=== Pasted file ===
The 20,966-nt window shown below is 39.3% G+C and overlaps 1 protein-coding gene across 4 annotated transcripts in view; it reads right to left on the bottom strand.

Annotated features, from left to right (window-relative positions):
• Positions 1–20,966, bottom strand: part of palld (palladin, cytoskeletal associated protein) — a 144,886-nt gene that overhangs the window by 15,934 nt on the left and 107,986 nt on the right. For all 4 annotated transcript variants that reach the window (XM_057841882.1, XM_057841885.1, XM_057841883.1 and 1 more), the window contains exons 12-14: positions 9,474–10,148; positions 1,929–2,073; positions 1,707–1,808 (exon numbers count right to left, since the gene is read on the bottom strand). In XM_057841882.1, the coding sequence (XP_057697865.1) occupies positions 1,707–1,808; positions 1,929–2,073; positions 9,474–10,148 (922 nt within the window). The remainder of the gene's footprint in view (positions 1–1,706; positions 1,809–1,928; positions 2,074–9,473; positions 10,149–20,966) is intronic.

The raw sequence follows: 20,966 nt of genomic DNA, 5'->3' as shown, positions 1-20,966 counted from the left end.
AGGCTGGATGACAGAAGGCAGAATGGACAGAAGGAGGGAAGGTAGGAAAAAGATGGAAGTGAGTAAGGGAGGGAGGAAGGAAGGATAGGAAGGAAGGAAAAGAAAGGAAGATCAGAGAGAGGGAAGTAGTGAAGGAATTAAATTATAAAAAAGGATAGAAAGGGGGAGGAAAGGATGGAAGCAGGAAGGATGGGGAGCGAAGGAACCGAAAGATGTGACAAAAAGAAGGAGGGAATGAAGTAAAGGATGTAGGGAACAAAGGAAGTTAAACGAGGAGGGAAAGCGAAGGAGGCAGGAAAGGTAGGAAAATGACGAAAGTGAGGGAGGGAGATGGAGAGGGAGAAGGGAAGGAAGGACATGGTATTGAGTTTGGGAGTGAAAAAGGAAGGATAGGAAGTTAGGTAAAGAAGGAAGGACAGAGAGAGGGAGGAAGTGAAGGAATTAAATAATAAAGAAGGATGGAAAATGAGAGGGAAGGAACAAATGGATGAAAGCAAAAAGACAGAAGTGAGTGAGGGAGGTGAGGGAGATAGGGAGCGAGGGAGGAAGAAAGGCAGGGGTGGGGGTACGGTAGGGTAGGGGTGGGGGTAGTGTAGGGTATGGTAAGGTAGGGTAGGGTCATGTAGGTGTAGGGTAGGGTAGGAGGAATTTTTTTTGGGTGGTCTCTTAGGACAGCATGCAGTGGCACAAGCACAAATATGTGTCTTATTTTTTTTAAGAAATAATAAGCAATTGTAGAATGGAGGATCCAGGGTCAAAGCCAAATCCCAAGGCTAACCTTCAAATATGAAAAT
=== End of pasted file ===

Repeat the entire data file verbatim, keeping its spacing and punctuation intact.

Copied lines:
The 20,966-nt window shown below is 39.3% G+C and overlaps 1 protein-coding gene across 4 annotated transcripts in view; it reads right to left on the bottom strand.

Annotated features, from left to right (window-relative positions):
• Positions 1–20,966, bottom strand: part of palld (palladin, cytoskeletal associated protein) — a 144,886-nt gene that overhangs the window by 15,934 nt on the left and 107,986 nt on the right. For all 4 annotated transcript variants that reach the window (XM_057841882.1, XM_057841885.1, XM_057841883.1 and 1 more), the window contains exons 12-14: positions 9,474–10,148; positions 1,929–2,073; positions 1,707–1,808 (exon numbers count right to left, since the gene is read on the bottom strand). In XM_057841882.1, the coding sequence (XP_057697865.1) occupies positions 1,707–1,808; positions 1,929–2,073; positions 9,474–10,148 (922 nt within the window). The remainder of the gene's footprint in view (positions 1–1,706; positions 1,809–1,928; positions 2,074–9,473; positions 10,149–20,966) is intronic.

The raw sequence follows: 20,966 nt of genomic DNA, 5'->3' as shown, positions 1-20,966 counted from the left end.
AGGCTGGATGACAGAAGGCAGAATGGACAGAAGGAGGGAAGGTAGGAAAAAGATGGAAGTGAGTAAGGGAGGGAGGAAGGAAGGATAGGAAGGAAGGAAAAGAAAGGAAGATCAGAGAGAGGGAAGTAGTGAAGGAATTAAATTATAAAAAAGGATAGAAAGGGGGAGGAAAGGATGGAAGCAGGAAGGATGGGGAGCGAAGGAACCGAAAGATGTGACAAAAAGAAGGAGGGAATGAAGTAAAGGATGTAGGGAACAAAGGAAGTTAAACGAGGAGGGAAAGCGAAGGAGGCAGGAAAGGTAGGAAAATGACGAAAGTGAGGGAGGGAGATGGAGAGGGAGAAGGGAAGGAAGGACATGGTATTGAGTTTGGGAGTGAAAAAGGAAGGATAGGAAGTTAGGTAAAGAAGGAAGGACAGAGAGAGGGAGGAAGTGAAGGAATTAAATAATAAAGAAGGATGGAAAATGAGAGGGAAGGAACAAATGGATGAAAGCAAAAAGACAGAAGTGAGTGAGGGAGGTGAGGGAGATAGGGAGCGAGGGAGGAAGAAAGGCAGGGGTGGGGGTACGGTAGGGTAGGGGTGGGGGTAGTGTAGGGTATGGTAAGGTAGGGTAGGGTCATGTAGGTGTAGGGTAGGGTAGGAGGAATTTTTTTTGGGTGGTCTCTTAGGACAGCATGCAGTGGCACAAGCACAAATATGTGTCTTATTTTTTTTAAGAAATAATAAGCAATTGTAGAATGGAGGATCCAGGGTCAAAGCCAAATCCCAAGGCTAACCTTCAAATATGAAAAT